Spain: Consummated irresponsibility

It is the parties themselves, and not the country’s parliamentary institutions, that are to blame for this failed political term

Acting PM Pedro Sánchez meeting with Felipe VI this Tuesday.
Acting PM Pedro Sánchez meeting with Felipe VI this Tuesday.Andrés Ballesteros / GTRES

The parliamentary groups and leaders who have participated in the talks with Spanish head of state King Felipe VI this week will have a very hard time explaining to citizens the fact that they allowed five months to elapse without managing to close a deal to form a government in all that time.

It is not the institutions established by the 1978 Constitution that have failed us through an inability to provide a framework for multi-party scenarios

But it will be even harder for them to account for the reasons that led them to waste the last five days afforded by constitutional election rules to avoid a repeat election. The Socialist Party (PSOE) candidate, caretaker Prime Minister Pedro Sánchez, had it in his power until the last second to accept a new investiture debate at which he could seek the support of Congress for his reappointment. Even if he knew this move was doomed to fail, it would have at least extended the negotiation period to the limit set by the Spanish Constitution.

The other political forces did not rise to the occasion, either. They could have facilitated this extra time by waiting a little longer to determine their voting intention and giving the chance for one last congressional debate. Every single one of them lacked the dignity and integrity to express in parliament, for the citizens who voted for them, the ultimate reasons why they have been dramatically incapable of fulfilling the mandate they received.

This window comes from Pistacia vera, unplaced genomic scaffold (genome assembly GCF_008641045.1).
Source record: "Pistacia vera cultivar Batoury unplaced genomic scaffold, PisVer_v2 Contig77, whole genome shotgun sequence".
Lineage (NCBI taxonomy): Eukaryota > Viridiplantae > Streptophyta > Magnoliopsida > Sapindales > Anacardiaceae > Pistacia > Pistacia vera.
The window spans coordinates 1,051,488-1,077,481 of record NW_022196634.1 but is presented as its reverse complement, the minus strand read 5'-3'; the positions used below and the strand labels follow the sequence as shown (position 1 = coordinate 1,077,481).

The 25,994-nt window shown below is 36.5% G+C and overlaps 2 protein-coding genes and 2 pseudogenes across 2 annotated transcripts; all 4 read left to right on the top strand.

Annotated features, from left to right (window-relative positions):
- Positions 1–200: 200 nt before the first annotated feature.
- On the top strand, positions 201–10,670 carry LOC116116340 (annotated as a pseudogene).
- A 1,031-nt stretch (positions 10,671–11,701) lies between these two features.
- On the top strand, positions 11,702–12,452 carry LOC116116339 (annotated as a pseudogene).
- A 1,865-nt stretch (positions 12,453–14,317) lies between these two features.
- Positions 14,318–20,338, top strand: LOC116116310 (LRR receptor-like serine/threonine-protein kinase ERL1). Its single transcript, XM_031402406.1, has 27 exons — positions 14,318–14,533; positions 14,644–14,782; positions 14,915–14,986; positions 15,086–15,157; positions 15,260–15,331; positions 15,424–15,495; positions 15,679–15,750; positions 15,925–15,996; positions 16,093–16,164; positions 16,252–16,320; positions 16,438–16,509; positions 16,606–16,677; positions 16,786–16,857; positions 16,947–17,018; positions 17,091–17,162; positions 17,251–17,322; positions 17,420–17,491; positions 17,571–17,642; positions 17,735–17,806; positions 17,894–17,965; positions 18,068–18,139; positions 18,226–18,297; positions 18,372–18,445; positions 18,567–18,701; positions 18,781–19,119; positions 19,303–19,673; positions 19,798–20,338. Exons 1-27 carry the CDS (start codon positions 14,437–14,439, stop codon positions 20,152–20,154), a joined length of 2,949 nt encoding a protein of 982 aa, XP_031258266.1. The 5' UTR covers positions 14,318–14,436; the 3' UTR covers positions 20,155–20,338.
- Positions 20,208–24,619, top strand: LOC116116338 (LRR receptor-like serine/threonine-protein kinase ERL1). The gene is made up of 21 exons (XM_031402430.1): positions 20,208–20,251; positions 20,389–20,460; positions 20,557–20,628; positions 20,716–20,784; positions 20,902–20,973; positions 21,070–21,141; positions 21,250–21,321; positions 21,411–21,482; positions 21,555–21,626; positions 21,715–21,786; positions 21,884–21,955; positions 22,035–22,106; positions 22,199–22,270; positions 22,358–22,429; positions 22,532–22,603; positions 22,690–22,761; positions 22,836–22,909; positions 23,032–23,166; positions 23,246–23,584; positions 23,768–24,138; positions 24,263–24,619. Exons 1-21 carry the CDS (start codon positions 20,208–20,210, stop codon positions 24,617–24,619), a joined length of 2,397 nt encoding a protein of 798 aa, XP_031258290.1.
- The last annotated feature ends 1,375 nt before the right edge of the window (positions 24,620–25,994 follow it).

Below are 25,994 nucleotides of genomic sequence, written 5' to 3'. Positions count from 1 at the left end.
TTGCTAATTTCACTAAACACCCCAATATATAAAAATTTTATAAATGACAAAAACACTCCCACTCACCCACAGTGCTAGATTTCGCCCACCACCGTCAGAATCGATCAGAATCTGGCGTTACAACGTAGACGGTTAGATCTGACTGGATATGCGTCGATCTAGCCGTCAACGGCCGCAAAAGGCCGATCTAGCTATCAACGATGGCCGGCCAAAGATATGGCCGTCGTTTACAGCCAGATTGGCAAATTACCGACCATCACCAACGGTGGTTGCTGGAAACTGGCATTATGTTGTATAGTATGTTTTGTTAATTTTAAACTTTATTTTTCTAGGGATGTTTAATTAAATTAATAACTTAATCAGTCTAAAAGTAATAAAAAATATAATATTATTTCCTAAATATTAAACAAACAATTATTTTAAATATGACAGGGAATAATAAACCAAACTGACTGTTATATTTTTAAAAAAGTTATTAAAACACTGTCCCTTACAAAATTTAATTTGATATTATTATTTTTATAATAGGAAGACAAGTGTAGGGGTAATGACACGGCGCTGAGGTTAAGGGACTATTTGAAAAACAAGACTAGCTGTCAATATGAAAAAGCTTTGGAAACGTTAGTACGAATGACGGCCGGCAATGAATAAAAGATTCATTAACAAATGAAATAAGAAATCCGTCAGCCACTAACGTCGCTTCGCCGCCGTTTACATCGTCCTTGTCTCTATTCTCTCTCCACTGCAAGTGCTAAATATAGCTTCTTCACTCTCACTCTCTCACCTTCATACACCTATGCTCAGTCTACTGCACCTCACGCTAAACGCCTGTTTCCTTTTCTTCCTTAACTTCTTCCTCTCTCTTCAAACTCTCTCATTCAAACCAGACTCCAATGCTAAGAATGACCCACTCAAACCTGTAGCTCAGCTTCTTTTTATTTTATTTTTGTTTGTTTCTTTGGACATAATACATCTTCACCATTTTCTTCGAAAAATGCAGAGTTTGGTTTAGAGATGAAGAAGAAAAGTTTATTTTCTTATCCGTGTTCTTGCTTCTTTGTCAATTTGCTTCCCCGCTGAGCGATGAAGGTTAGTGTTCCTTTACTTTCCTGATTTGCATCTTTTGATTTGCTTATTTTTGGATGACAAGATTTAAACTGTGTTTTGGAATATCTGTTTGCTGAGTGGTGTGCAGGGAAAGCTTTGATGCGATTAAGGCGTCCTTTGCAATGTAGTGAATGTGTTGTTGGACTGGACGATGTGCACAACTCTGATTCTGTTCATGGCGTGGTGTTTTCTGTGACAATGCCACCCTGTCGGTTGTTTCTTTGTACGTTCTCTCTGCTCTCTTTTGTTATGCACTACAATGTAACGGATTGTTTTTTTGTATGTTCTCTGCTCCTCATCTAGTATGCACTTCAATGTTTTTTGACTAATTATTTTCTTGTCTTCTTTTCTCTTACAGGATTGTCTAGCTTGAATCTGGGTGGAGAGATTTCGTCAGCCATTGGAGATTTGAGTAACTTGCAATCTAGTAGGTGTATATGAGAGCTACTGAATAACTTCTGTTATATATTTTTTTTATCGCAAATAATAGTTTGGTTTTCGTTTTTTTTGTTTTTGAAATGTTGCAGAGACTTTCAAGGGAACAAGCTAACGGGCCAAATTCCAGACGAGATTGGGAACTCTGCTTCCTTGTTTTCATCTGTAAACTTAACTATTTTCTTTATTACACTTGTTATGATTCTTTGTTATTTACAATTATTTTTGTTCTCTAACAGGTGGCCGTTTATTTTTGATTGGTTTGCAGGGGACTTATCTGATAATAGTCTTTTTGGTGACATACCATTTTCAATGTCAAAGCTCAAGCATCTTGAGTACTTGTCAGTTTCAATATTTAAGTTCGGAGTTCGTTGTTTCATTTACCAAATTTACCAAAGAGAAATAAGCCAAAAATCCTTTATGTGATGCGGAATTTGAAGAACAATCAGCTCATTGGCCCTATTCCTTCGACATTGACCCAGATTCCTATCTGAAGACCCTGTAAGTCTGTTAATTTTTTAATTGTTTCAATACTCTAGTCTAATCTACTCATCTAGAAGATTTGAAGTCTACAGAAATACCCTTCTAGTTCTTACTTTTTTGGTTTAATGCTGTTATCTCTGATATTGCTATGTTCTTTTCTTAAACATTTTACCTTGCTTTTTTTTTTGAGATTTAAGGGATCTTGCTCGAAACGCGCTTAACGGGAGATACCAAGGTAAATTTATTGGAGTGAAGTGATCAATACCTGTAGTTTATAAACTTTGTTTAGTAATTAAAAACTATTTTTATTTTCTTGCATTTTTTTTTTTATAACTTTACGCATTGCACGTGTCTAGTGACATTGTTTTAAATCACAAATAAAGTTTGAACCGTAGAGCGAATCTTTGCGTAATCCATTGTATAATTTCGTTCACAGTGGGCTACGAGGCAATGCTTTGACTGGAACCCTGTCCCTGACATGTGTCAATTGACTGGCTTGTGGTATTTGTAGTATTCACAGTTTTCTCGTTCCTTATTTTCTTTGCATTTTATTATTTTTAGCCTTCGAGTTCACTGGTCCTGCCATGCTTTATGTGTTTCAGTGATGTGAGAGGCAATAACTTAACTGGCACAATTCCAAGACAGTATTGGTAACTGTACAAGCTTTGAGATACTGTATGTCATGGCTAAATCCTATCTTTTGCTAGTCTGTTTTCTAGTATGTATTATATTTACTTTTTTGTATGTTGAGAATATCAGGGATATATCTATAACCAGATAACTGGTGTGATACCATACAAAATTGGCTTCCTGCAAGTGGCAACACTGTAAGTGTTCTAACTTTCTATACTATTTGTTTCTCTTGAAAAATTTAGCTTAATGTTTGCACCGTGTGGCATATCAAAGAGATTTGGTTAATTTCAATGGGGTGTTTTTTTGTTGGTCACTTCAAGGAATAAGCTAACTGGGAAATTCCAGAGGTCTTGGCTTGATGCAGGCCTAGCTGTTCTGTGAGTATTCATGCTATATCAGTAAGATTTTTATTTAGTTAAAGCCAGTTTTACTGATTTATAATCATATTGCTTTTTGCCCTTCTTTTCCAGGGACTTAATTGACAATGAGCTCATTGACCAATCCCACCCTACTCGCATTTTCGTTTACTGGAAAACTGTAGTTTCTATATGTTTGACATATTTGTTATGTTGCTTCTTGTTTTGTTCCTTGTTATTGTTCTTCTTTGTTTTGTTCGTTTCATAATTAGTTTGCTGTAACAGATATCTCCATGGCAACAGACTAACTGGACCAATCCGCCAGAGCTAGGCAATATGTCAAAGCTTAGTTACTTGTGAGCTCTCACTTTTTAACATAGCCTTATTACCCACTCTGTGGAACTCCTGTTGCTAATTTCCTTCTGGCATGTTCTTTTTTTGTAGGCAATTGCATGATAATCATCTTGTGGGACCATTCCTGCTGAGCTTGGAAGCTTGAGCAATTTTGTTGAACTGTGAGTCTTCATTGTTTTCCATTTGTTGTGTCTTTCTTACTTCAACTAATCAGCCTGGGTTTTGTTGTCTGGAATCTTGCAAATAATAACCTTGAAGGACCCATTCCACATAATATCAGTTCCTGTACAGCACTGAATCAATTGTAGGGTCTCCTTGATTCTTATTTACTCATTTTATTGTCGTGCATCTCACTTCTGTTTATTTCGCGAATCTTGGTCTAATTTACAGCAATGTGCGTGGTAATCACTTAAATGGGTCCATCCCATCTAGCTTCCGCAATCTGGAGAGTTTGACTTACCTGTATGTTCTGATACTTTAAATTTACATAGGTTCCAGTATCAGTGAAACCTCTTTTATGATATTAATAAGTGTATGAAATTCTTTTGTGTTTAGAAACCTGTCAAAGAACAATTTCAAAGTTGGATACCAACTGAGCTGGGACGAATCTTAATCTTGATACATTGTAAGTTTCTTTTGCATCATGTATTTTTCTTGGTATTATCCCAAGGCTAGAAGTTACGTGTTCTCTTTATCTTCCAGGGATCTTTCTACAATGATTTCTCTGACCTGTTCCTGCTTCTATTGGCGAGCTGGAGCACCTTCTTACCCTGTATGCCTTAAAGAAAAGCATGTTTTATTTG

In any case, it would be wrong to let appearances lead us to the wrong conclusions: it is not the institutions established by the 1978 Constitution that have failed us through an inability to provide a framework for multi-party scenarios. On the contrary, it was up to political parties to lead these institutions in an efficient, dignified manner, and by failing to do so they have neglected their most fundamental duties.

Throughout these exasperating months of stalemate, there has been no political negotiation whatsoever, just a battle between different propaganda strategies with a view to a repeat election. In this sense, despite the constant public presence of political leaders and their parties, it has not been possible to identify the different priorities contained within their respective programs, or to pinpoint their diverging responses to pressing issues.

There has been no political negotiation, just a battle between different propaganda strategies

To the limited scope of action of a caretaker government such as Spain has had since April, starting today we must also add the additional tension created by a campaign climate, and by the uncertainty over whether the same actors, with the same attitudes, can truly give the nation an executive if the November 10 election yields a similar outcome.

King Felipe has scrupulously confined himself to his constitutional duties, and the exceptional mechanism represented by a repeat election triggered by a lack of cross-party agreement is the only thing that has provided a way out of the implausible maze in which the whole of Congress has lost its way.

As soon as details emerge about the last few hours that effectively stifled this political term, it will be time to share out the blame among the various leaders who participated in the ceremony of confusion that began on April 28. The political irresponsibility that was consummated on Tuesday now creates an obligation to clearly separate severe criticism of Spain’s political parties and of its parliamentary system. That is why the vexation created by this new call to the polls among the public must not trump the duty to go and vote on November 10.

English version by Susana Urra.

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